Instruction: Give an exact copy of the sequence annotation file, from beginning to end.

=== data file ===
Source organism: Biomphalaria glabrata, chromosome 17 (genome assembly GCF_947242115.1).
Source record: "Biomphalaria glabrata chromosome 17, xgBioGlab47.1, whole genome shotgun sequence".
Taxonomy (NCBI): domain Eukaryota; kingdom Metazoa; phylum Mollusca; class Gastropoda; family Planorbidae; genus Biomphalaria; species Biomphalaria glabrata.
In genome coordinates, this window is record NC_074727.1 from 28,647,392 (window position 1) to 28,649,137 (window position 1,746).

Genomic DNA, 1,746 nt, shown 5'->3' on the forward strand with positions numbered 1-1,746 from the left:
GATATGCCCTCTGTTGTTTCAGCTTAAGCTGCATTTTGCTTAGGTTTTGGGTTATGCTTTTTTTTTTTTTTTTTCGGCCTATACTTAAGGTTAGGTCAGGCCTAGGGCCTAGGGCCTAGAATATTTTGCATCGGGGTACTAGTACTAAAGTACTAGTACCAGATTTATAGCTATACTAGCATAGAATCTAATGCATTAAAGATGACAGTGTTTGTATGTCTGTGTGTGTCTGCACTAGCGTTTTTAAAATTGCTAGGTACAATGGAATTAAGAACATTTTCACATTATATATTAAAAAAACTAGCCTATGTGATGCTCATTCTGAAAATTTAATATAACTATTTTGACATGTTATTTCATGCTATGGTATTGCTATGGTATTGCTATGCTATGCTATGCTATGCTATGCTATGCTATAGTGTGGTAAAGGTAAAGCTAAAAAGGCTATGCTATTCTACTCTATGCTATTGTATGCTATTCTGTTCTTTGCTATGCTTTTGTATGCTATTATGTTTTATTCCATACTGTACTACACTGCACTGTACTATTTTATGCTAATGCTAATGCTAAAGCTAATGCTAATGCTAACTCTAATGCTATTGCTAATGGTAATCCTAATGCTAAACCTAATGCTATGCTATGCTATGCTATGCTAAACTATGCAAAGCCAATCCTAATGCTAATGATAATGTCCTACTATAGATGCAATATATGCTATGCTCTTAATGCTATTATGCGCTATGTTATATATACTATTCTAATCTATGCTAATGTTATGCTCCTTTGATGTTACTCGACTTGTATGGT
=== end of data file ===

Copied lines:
Source organism: Biomphalaria glabrata, chromosome 17 (genome assembly GCF_947242115.1).
Source record: "Biomphalaria glabrata chromosome 17, xgBioGlab47.1, whole genome shotgun sequence".
Taxonomy (NCBI): domain Eukaryota; kingdom Metazoa; phylum Mollusca; class Gastropoda; family Planorbidae; genus Biomphalaria; species Biomphalaria glabrata.
In genome coordinates, this window is record NC_074727.1 from 28,647,392 (window position 1) to 28,649,137 (window position 1,746).

Genomic DNA, 1,746 nt, shown 5'->3' on the forward strand with positions numbered 1-1,746 from the left:
GATATGCCCTCTGTTGTTTCAGCTTAAGCTGCATTTTGCTTAGGTTTTGGGTTATGCTTTTTTTTTTTTTTTTTCGGCCTATACTTAAGGTTAGGTCAGGCCTAGGGCCTAGGGCCTAGAATATTTTGCATCGGGGTACTAGTACTAAAGTACTAGTACCAGATTTATAGCTATACTAGCATAGAATCTAATGCATTAAAGATGACAGTGTTTGTATGTCTGTGTGTGTCTGCACTAGCGTTTTTAAAATTGCTAGGTACAATGGAATTAAGAACATTTTCACATTATATATTAAAAAAACTAGCCTATGTGATGCTCATTCTGAAAATTTAATATAACTATTTTGACATGTTATTTCATGCTATGGTATTGCTATGGTATTGCTATGCTATGCTATGCTATGCTATGCTATGCTATAGTGTGGTAAAGGTAAAGCTAAAAAGGCTATGCTATTCTACTCTATGCTATTGTATGCTATTCTGTTCTTTGCTATGCTTTTGTATGCTATTATGTTTTATTCCATACTGTACTACACTGCACTGTACTATTTTATGCTAATGCTAATGCTAAAGCTAATGCTAATGCTAACTCTAATGCTATTGCTAATGGTAATCCTAATGCTAAACCTAATGCTATGCTATGCTATGCTATGCTAAACTATGCAAAGCCAATCCTAATGCTAATGATAATGTCCTACTATAGATGCAATATATGCTATGCTCTTAATGCTATTATGCGCTATGTTATATATACTATTCTAATCTATGCTAATGTTATGCTCCTTTGATGTTACTCGACTTGTATGGT